Isn't it remarkable that it would be his choice, Rahm's choice to continue to play until testing positive as opposed to the PGA saying, you know, here's the protocol, you've been in contact with somebody. You have to quarantine like most people do.
CHRISTINE BRENNAN, CNN SPORTS ANALYST: Exactly. And I don't know, Fred, if you've watched any golf tournaments recently, or any of the --
WHITFIELD: I was actually watching that one until I decided not to, but I missed that moment. But go ahead.
BRENNAN: Well, and that was drama of the highest order on the 18th green as he is told and that doubles over. Understandably, so emotional, that he is tested positive and that he has to withdraw from the tournament as he is the leader with a six-stroke lead in this tournament.
He won last year, so he is the defending champion. This is Memorial Jack Nicklaus tournament, but if you look at the crowd, there's no masks and there have been no masks for a while. And interestingly, just a couple weeks ago, Phil Mickelson, of course, one of the greatest names in the history of the sport won the PGA Championship. And then he revealed the next day he was not fully vaccinated.
And yet the crowds were mobbing around him. It was kind of bedlam for a while and you had the fabulous scene of joy and victory for Phil, who is beloved by the galleries. But in terms of COVID that that was going on.
So, you know, the PGA Tour has an interesting relation scene. There are a lot of Trump supporters on the PGA Tour. They're honest, and they are about 50 percent vaccinated.
And one would think if you're going to be out there among people hitting shots in the crowd, having to go right by the galleries and be near people, golfers, Fred, are probably closer than any other athletes to their fans, to the public, to people they don't know.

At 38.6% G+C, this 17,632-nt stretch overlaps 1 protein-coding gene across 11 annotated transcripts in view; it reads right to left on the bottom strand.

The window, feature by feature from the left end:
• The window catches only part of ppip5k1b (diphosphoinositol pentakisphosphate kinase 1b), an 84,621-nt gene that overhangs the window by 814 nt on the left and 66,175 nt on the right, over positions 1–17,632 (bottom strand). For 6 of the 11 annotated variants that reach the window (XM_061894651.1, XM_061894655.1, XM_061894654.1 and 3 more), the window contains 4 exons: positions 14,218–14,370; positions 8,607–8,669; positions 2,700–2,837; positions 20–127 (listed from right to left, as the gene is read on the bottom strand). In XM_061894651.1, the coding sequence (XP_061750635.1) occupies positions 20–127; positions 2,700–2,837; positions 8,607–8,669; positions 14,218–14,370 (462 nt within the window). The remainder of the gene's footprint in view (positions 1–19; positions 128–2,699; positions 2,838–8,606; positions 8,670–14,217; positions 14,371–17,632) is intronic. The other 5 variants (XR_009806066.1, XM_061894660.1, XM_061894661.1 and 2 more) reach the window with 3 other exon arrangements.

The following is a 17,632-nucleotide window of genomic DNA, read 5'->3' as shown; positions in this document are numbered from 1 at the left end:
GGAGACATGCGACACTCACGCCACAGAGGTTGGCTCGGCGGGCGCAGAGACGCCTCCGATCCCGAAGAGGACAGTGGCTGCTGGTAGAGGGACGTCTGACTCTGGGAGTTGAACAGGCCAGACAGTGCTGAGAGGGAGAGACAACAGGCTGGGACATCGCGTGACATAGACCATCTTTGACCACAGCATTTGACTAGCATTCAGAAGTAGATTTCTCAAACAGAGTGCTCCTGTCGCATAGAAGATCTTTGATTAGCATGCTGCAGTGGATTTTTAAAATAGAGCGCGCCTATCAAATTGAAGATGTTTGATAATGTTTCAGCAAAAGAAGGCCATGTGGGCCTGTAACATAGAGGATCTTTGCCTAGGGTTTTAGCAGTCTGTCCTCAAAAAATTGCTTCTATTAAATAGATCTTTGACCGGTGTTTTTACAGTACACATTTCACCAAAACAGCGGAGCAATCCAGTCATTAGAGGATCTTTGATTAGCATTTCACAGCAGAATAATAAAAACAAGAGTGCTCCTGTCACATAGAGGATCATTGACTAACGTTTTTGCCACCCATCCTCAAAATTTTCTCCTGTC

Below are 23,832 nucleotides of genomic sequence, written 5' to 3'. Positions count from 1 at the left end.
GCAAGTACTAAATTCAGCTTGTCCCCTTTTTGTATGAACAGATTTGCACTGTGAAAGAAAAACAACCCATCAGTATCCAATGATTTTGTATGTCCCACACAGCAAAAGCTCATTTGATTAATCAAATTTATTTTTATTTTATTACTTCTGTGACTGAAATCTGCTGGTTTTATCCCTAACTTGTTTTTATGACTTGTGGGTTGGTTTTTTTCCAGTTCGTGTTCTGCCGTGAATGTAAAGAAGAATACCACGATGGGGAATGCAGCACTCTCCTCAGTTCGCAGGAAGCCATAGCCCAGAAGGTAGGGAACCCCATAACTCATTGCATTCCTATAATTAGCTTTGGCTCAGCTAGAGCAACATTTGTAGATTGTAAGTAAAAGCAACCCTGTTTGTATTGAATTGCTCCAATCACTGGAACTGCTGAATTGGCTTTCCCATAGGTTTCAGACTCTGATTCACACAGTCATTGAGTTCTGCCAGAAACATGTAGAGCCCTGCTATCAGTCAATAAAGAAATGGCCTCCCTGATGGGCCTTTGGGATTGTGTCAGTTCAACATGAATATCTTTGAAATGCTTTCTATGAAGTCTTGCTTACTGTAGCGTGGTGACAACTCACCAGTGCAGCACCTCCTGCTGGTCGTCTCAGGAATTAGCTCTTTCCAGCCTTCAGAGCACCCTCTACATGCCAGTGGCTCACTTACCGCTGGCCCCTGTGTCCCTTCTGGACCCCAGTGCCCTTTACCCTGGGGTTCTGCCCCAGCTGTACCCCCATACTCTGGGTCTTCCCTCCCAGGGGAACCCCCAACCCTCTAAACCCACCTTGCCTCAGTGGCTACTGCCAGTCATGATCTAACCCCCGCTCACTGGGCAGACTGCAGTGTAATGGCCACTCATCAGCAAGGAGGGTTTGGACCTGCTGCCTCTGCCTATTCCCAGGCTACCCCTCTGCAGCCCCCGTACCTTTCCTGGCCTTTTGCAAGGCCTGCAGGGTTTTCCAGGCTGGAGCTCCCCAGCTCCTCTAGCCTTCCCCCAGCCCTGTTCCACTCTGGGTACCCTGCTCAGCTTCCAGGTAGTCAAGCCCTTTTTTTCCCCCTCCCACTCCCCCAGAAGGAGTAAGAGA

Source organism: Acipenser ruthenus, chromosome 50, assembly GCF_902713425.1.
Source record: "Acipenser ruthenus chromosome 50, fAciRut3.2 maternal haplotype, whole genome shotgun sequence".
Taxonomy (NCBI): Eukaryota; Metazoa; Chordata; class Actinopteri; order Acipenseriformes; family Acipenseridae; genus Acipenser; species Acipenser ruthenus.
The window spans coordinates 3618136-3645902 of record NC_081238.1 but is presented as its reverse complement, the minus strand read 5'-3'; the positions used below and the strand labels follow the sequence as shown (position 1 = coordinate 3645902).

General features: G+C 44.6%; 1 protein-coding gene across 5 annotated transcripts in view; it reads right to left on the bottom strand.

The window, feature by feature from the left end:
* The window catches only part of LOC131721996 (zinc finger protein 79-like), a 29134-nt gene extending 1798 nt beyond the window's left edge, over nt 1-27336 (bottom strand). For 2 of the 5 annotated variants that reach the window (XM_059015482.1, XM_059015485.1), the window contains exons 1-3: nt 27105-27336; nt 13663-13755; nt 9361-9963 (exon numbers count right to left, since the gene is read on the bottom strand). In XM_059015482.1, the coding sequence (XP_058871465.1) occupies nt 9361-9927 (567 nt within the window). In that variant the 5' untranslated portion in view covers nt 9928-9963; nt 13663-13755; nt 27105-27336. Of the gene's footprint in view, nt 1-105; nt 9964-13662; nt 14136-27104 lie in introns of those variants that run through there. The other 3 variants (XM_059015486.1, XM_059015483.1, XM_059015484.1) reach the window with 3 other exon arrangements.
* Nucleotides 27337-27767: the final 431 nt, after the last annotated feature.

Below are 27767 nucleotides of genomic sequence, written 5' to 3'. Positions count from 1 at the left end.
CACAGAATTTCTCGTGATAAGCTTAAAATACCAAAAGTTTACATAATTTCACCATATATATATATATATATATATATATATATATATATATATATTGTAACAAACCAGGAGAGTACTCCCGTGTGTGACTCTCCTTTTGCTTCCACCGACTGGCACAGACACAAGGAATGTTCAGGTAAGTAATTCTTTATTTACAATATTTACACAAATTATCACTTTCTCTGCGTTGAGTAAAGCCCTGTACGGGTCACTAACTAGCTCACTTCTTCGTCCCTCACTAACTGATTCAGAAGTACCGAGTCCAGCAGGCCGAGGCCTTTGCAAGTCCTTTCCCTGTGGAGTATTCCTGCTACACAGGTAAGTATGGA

One who is 50 percent vaccinated and then Rahm himself, we're not sure. In fact, he was in contact tracing, it tells us, if you're vaccinated, you don't have to be in contact tracing. So that may tell us something itself.
WHITFIELD: Yes. So, and I guess this reveals a bit about the approach of the PGA. There have been other, you know, leagues under scrutiny as well. I mean, just think of the MLB. I mean, even though these are sports that are largely played outdoors, the threat of COVID is still very real, and this is the latest instance of that.
Do you think that the PGA is now going to reconsider, perhaps its approach or is it just too late in the game so to speak for that?
BRENNAN: Certainly, there are reports out there that a lot of golfers who have not been vaccinated are considering being vaccinated very quickly, a mad rush, as one colleague said, to get vaccinated, so that's kind of interesting.